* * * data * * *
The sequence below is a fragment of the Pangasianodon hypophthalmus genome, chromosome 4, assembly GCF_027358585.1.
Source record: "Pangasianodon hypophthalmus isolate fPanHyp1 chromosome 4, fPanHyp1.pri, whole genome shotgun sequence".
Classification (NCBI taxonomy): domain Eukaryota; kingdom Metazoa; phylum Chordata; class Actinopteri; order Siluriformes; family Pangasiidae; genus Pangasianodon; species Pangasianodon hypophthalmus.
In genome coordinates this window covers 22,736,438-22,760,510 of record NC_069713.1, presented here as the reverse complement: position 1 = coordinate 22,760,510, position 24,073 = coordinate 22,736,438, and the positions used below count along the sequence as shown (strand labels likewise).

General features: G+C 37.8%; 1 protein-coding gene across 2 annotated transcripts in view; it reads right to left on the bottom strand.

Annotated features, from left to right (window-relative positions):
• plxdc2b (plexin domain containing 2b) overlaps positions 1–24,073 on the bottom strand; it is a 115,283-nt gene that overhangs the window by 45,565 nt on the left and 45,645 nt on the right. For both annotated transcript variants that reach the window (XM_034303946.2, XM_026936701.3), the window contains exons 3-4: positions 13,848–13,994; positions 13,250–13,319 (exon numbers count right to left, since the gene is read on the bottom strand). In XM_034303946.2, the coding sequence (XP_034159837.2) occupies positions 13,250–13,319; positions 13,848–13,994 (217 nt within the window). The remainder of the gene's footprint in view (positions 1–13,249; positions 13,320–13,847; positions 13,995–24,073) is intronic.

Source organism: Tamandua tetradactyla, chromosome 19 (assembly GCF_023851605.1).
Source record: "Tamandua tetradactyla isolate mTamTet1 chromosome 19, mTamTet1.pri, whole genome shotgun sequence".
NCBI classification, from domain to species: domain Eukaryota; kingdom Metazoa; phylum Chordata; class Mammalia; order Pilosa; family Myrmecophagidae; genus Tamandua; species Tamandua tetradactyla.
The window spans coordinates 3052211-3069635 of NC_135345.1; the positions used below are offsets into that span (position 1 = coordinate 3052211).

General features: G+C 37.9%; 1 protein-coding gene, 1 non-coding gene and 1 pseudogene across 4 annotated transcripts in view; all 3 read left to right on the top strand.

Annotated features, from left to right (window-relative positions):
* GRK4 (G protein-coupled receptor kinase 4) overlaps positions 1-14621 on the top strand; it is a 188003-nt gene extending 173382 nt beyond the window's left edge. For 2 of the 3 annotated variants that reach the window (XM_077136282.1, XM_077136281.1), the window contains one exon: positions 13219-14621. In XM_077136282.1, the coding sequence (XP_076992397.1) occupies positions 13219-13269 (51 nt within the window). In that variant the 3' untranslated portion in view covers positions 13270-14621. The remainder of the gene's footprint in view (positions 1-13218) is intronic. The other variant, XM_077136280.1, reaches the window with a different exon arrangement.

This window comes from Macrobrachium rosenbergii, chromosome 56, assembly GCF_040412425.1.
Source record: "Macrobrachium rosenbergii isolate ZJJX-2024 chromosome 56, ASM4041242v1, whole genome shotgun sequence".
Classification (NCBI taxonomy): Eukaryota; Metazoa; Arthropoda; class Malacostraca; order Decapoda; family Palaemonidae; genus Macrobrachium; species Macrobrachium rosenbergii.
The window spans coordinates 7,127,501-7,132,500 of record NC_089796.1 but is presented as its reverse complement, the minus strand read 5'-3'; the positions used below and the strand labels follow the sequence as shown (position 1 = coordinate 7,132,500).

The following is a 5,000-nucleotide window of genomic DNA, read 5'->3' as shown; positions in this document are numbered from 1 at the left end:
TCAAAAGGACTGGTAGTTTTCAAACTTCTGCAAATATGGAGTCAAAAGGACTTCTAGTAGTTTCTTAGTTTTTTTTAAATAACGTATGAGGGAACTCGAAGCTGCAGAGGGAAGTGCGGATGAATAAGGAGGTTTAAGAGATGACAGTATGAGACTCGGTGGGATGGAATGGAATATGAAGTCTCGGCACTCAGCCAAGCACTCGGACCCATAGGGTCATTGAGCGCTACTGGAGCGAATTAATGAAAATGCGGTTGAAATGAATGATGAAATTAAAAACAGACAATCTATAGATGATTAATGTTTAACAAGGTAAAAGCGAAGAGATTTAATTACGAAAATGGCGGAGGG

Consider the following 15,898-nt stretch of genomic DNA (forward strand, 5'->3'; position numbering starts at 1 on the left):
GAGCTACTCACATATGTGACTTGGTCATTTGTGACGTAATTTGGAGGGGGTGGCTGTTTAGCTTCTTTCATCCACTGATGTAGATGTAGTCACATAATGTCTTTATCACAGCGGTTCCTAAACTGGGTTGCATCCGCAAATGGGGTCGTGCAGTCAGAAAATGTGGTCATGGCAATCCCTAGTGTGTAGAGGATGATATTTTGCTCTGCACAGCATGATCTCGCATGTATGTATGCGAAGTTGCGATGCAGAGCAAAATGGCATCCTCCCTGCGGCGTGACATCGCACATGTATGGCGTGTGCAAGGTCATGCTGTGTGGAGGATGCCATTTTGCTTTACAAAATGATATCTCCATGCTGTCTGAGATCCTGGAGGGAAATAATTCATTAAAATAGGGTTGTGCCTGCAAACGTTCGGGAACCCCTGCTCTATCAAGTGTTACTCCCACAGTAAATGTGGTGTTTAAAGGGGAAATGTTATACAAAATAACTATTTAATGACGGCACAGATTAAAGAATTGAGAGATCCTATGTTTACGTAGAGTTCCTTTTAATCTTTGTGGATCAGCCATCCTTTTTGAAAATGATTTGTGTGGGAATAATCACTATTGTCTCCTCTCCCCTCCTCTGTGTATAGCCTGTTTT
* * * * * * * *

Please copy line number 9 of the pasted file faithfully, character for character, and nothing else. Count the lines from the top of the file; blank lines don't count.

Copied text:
Source record: "Tamandua tetradactyla isolate mTamTet1 chromosome 19, mTamTet1.pri, whole genome shotgun sequence".